But national discount brokers, which also sell stocks and other securities, have jumped into the fray. CT Securities Inc., the discount-brokerage arm of London, Ont. based Canada Trust, recently became the first Canadian major banking institution to do so.

E Trade Canada, operated by Versus Brokerage Services Inc., began its commission-fee deal last September. And Altamira Investment Services also said this week that its brokerage arm is exploring the option of selling third-party load funds with no fees.

How dealers make money

The zero-fee dealers are challenging bank discount brokerage players such as Green Line Investor Services, a subsidiary of Toronto-Dominion Bank, which charges a 1- to 2.5-per-cent front-end load fee. A full-service broker could charge up to a 5-per-cent fee depending on your bargaining power.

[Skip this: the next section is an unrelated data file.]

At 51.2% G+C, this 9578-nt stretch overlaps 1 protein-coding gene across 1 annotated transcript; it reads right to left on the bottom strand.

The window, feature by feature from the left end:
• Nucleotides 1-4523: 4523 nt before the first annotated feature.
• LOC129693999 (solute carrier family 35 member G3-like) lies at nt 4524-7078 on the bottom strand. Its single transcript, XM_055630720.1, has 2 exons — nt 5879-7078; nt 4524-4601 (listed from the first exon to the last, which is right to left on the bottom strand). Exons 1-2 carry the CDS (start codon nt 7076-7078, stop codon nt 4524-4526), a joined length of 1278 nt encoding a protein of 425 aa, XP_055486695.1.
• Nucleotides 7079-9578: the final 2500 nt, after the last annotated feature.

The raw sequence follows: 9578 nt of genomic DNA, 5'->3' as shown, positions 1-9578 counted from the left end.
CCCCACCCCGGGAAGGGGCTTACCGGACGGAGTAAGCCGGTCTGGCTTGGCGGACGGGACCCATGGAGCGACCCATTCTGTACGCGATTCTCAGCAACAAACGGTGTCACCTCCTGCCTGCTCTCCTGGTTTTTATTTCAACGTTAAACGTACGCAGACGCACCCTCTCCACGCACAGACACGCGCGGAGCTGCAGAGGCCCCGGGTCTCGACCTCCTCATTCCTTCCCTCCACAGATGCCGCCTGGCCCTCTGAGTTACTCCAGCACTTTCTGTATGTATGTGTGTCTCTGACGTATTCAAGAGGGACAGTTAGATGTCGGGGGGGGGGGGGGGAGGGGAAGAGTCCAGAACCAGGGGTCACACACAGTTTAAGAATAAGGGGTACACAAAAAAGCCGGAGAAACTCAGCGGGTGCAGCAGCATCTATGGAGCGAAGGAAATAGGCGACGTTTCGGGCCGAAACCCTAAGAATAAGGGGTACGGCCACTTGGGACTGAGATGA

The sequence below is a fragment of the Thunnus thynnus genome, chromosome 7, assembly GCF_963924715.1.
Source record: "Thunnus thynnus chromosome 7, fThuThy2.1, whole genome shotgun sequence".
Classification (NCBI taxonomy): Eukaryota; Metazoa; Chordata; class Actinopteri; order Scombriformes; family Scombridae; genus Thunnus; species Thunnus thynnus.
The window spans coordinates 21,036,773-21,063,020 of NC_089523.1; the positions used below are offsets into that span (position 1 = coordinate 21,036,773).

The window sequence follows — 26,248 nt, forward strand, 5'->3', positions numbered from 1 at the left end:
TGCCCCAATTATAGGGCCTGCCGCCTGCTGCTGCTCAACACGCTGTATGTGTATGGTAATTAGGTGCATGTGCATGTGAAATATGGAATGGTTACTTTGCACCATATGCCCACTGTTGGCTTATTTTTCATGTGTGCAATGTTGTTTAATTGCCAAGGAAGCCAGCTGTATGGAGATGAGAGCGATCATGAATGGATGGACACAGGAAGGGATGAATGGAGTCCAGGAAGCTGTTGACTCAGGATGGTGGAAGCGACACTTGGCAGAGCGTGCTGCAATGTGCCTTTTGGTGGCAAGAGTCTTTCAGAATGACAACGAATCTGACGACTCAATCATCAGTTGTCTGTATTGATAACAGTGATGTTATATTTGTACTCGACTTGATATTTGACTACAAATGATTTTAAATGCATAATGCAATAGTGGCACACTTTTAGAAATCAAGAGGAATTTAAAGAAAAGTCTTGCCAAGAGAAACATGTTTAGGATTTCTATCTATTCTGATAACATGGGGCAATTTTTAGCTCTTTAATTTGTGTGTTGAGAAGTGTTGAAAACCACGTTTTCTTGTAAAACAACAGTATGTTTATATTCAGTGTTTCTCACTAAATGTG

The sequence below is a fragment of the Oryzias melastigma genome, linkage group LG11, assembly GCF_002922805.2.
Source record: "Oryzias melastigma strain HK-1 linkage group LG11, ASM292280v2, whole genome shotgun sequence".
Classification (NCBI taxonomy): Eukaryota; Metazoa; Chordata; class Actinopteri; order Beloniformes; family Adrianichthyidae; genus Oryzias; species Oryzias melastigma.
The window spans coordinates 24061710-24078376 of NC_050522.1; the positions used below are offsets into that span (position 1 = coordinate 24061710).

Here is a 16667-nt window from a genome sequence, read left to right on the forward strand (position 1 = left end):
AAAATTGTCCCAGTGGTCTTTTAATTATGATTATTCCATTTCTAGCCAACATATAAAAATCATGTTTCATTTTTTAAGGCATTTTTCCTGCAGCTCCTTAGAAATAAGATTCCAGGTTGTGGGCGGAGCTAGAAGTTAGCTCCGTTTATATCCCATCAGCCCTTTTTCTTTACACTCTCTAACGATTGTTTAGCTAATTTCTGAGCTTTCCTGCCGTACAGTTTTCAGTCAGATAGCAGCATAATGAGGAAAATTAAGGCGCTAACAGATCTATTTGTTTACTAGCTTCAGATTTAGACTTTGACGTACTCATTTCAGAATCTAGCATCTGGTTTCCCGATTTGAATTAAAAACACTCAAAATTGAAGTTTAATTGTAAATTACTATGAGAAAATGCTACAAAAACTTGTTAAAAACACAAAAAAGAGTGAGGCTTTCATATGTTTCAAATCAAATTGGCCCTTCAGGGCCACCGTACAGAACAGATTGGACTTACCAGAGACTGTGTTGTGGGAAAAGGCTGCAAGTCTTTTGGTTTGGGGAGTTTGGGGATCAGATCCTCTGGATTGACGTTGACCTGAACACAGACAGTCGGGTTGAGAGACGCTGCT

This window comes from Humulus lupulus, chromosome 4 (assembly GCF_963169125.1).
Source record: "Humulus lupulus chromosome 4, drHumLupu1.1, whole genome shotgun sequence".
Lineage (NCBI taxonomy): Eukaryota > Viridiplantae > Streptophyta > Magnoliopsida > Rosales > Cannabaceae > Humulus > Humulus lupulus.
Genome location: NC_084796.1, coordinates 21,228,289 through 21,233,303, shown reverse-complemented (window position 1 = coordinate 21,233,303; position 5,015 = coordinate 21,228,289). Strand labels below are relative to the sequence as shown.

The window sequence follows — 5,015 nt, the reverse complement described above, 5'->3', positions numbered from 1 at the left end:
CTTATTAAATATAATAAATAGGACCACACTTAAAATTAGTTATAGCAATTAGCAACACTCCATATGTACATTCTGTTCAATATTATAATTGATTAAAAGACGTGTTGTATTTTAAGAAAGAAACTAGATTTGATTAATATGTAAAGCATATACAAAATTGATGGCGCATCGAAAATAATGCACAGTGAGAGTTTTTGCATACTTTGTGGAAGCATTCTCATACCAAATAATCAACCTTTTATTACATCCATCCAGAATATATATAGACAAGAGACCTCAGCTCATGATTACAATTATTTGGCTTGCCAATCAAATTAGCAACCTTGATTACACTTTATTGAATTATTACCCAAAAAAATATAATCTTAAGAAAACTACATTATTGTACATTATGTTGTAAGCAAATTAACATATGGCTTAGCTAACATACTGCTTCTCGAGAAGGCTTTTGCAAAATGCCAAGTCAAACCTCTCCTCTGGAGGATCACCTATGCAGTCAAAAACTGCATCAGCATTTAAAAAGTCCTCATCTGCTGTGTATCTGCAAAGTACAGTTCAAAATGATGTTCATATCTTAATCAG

So how do these mutual fund deep discounters make money? The answer lies in the "trailer" fees that fund companies usually pay quarterly to all dealers for giving continuing "service" to clients. These fees can range from about 0.15 per cent for money market funds to about 1 per cent on a stock fund.

Zero-fee dealers typically allow one to switch funds within a family without fees but they differ in other ways.

CT Securities, for instance, requires a $15,000 minimum balance in your account, while others don't. Stephen Kangas, vice-president of external funds for Canada Trust, acknowledges the minimum is there because his firm sells its own proprietary no-load funds that clients would typically buy before wanting to diversify.

Some dealers such as E Trade Canada won't charge a commission on all load and no-load funds, while some -- such as Canada Trust -- may charge a fee on some no-load funds. E Trade and some others won't charge a fee on the no-load funds sold by Bissett Associates Investment Management Ltd. and Phillips Hager & North Investment Management Ltd. even if the companies do not pay trailer fees.